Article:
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Editorials

Our view: Thumbs-up for Sycamore parks projects ahead of schedule

Thumbs-up: To work progressing faster than expected. Sycamore Park District Executive Director Dan Gibble said this week that some new amenities under construction on Park District property might be open sooner than originally expected. The wet summer has helped grass grow in more quickly at a yet-to-opened dog park at the south end of the district’s Legacy Campus off Airport Road, which now might open as soon as May. Meanwhile, construction has gone faster than anticipated on the sled hill being built on the Legacy campus. The hill was expected to open for sledders in December 2019, but an earlier opening could happen, Gibble said. Now all we’ll need is some snow. We’re pleased to see the Park District getting these facilities, which were paid for in part through a tax-increase referendum, open as quickly as possible so that people can start enjoying them.

Thumbs-up: To more than three decades of helping people with disabilities. Lane Kapela recently was honored by Open Door Rehabilitation Center of Sandwich for his more than 34 years of service on its board of directors, including 25 years as the chairman of its golf outing fundraiser. Open Door was established in 1963 to provide services to adults with developmental and intellectual disabilities. The organization fills a critical need because disabled adults no longer have programs available to them through public schools. Their mission and the joy it brings to many people is an important one, and we join Open Door in thanking Kapela for his years of advocacy and service in a worthy cause.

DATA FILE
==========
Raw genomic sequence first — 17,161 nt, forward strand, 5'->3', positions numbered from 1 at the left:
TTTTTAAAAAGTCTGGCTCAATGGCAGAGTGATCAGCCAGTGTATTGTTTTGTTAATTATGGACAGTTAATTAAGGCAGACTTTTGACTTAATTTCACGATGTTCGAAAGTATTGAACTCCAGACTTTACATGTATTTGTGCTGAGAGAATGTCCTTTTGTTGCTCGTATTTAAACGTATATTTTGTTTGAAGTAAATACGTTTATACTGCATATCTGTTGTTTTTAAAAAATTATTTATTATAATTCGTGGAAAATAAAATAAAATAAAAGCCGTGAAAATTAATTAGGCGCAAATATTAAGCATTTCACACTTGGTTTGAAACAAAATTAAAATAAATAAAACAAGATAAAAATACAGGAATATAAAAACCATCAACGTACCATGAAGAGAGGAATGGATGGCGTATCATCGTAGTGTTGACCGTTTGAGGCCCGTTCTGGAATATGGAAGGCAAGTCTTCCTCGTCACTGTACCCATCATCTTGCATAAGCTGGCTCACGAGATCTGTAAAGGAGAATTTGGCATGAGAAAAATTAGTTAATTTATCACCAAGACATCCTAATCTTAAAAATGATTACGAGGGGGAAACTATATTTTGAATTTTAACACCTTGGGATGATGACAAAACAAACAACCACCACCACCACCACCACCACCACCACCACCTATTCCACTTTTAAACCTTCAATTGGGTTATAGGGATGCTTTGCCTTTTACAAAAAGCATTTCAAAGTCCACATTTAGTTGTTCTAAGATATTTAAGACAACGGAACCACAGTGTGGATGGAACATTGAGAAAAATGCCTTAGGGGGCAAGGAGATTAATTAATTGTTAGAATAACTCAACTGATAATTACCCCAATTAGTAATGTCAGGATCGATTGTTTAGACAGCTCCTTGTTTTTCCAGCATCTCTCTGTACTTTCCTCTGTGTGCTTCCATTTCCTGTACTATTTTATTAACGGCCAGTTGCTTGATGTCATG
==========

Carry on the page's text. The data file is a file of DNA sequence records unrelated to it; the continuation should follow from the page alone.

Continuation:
Thumbs-down: To the failures alleged in documents and allegations uncovered in wake of the hostage-taking at Northwestern Medicine Delnor Hospital in 2017. An email obtained by the Kane County Chronicle showed that Kane County Sheriff’s corrections officers had been warned that Tywon Salters, 21, who was at the hospital for surgery after eating parts of his shoe, was an extreme risk who was desperate not to be in custody, and warned that Salters should be restrained at all times. Yet somehow he was able to disarm the one person assigned to guard him. Authorities have withheld details about how the guard was disarmed. But the end result was a police standoff, two women taken hostage and beaten and one of them sexually assaulted, before a Kane County SWAT officer shot Salters to death. A grievance against Kane County Sheriff Donald Kramer, who declined to comment this week, alleges there should have been more guards at the hospital. Also, a lawsuit has been filed by four nurses in connection with the incident. We regret what the victims had to endure and hope that this episode, at a minimum, will prevent a recurrence of any similar incidents in Kane County and at other area hospitals in the future. Inmates must not be denied medical care, but dangerous ones must be closely guarded for the safety of their caregivers.

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